Jawas carrying droid

Incredible Shrinking Computer Shelf

Patterns in Tech Change

Personal tech evolves fast. Today’s newest gadget will be second best in six months, and in a few years it won’t be able to keep up. At least, that’s how it seems when you’re looking at advertisements for the latest thing.

There are larger patterns that happen so slowly that they are hard to notice. One of those patterns jumped out at me while walking into a Best Buy the other day.


My son is a hacker, in the “can jury-rig tech to keep it ticking” sense. This comes from him being an avid video game player, and me not buying computers for him frequently. I do often inherit computers. This happens when a machine is broken enough that the former owners decide replace it. Such broken machines are often donated to me. I guess people find the look of glee on my face satisfying. Plus they know I make sure their personal / financial info is properly wiped from their old machine.

This led to me having a large Computer Graveyard (as my wife called it.) My son learned that when something broke, or when his computer just wasn’t fast enough to keep up with the latest games, he could often dive into the Graveyard, exhume some parts (Igor style) and solve the issue. It wasn’t as easy (and rarely as successful) as buying a whole new rig, but he learned a lot about how computers work, and how to keep them working.

The resulting contraptions often had strange quirks that he needed to work around, but that was part of the fun. My favorite example was a situation where he found that his computer could work with a particularly nifty video card, but only if he reached into the computer and reseated the video card’s power connection at just the right moment in the boot process. It would have been pretty hard for anyone else to have gotten the timing just right on that one.

The Incredible Shrinking PC Shelf

We moved recently, and the Computer Graveyard didn’t come with us. Okay, I did smuggle a few things into boxes, but most of it went to the e-waste center. Thus when my son needed to add a hard drive and some RAM, we headed to the nearest Best Buy to pick some up.

Once upon a time, there was a big computer section at such stores. There’d be a whole aisle of internal hard drives, plus another aisle of RAM. Now most of the store is cell phones and tablets, with a sizeable chunk of floor space for video game consoles. The computers — both Apple and Windows — are relegated to a shrinking island way over to the side near the back. There were only a handful of internal disks to pick from, and we were lucky to find the variety of RAM we needed.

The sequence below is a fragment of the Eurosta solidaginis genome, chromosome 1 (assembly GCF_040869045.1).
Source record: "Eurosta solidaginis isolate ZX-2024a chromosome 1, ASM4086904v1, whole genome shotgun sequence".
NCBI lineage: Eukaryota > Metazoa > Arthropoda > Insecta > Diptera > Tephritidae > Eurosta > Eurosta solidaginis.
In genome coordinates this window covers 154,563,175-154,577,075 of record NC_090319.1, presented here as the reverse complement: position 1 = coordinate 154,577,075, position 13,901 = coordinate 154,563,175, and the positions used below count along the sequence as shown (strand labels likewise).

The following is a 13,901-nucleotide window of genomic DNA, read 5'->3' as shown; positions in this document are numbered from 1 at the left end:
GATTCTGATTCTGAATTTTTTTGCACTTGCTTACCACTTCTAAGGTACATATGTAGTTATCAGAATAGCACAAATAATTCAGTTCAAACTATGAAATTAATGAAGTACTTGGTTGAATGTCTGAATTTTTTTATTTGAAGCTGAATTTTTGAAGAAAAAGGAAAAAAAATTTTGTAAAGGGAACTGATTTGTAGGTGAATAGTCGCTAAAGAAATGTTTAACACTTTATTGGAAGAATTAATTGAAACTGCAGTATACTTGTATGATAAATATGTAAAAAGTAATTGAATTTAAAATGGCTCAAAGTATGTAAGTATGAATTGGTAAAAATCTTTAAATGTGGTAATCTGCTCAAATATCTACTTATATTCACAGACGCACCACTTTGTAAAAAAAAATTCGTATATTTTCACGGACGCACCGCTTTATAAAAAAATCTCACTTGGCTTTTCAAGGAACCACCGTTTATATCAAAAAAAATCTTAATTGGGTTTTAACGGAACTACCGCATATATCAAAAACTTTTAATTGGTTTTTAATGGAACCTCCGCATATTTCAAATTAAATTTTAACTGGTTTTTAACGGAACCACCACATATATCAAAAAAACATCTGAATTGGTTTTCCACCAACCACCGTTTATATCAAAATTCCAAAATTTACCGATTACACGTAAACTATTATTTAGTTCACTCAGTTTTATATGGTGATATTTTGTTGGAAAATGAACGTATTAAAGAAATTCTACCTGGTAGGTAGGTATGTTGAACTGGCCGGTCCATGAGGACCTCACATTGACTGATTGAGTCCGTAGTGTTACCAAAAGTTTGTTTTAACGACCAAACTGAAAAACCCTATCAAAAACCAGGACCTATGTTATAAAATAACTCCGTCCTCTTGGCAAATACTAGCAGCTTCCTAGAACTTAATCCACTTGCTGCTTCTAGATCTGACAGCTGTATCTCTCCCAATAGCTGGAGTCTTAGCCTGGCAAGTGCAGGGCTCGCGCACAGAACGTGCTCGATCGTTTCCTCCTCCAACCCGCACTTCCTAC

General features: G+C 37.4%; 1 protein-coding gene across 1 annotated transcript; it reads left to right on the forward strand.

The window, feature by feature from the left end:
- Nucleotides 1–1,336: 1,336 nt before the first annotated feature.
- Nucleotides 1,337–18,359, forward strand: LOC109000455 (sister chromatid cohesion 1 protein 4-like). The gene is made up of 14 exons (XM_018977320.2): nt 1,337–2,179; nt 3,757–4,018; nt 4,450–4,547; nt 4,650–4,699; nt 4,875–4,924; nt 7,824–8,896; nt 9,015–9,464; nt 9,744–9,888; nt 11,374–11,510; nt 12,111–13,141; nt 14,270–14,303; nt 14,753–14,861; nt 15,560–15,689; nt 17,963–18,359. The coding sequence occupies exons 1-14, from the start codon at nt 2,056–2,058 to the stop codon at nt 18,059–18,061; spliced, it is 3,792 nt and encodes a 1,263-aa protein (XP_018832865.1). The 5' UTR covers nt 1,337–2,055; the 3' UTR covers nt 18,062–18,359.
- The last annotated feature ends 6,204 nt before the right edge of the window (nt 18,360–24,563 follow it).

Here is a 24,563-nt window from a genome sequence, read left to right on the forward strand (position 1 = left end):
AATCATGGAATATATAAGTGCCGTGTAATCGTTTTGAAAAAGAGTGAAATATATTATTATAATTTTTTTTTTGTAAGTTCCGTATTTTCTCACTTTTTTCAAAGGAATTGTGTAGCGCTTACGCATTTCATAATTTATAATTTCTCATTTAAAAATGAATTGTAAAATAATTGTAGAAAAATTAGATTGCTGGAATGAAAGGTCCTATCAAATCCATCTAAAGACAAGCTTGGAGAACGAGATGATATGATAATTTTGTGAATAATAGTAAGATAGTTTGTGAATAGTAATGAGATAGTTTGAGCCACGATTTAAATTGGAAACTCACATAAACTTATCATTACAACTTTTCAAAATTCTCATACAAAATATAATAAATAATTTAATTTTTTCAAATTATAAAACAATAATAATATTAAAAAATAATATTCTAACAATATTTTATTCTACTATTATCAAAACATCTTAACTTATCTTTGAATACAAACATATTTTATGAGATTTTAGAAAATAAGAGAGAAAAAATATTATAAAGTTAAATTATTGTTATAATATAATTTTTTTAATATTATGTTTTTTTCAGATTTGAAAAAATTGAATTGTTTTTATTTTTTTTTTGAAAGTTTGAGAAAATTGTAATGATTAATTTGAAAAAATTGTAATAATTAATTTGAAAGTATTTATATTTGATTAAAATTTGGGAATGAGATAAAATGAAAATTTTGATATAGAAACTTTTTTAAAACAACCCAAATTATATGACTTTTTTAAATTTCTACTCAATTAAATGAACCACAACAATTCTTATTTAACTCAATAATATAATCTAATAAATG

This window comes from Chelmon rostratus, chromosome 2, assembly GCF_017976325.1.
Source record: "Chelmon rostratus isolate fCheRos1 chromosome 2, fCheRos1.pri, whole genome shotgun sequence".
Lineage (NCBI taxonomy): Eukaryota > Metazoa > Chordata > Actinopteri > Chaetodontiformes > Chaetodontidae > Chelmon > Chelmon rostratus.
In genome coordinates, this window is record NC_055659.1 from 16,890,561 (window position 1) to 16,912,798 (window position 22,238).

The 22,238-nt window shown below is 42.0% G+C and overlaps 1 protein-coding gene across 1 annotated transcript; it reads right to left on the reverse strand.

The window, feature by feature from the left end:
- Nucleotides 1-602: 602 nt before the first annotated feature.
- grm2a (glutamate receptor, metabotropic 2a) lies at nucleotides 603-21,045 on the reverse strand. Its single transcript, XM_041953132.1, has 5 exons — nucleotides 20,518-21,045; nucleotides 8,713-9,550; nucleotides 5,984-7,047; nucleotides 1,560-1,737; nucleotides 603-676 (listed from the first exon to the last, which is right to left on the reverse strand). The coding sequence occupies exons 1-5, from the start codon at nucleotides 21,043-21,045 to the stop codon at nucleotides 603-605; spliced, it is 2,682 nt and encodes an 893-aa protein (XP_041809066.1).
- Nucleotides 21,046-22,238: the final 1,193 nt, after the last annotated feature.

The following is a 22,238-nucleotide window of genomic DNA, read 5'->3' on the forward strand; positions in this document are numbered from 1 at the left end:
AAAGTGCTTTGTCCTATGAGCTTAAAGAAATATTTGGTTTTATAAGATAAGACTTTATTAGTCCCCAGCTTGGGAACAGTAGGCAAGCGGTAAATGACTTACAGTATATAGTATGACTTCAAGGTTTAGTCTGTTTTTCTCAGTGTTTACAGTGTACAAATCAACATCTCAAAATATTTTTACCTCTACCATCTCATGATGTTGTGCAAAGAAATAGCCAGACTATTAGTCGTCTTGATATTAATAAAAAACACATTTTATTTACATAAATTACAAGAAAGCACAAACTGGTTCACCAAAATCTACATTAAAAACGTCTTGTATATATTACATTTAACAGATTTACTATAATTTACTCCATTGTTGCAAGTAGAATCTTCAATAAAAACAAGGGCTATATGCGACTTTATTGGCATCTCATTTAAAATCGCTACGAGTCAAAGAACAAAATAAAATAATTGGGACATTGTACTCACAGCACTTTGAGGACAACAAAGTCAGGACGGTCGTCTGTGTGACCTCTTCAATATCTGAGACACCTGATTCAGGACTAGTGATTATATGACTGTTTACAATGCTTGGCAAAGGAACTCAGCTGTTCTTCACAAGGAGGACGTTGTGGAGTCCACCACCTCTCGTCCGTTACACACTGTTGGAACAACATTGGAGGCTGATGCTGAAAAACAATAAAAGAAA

That’s when it struck me. This had happened before, maybe a quarter century ago.

The Incredible Shrinking Apple Shelf

Apple IIcWhen I was a teen, I had an Apple IIc. Computer stores always had a software section, split into “Apple” and “PC”. There was a time when it was a pretty even split, but the Apple section shrank over time as IBM-compatible machines became more popular. Eventually, the Apple Section became the Apple Shelf. Back then, before the internet made it easy to connect with retailers outside my city, it felt like I was trapped on the wrong side of technological history.

Not Dead Yet

There’s a temptation to use hyperbole to describe things, which is why we frequently read and hear about “the death of the PC” or “the death of rock and roll” or whatever. It makes the speaker’s / writer’s message sound more exciting. Similar to injecting profanity into a sentence. But in the age of the internet, technologies never really die. They may get to the point where only a “few” use them.  Worldwide, “few” can mean a thousand people, or a million people. Now all those people can find each other and communicate, regardless of geography. Their individual experiences won’t be “my local store doesn’t carry it any more, so I can’t get it.” Desktop computers might get to that point some day, but it will be a slow process.





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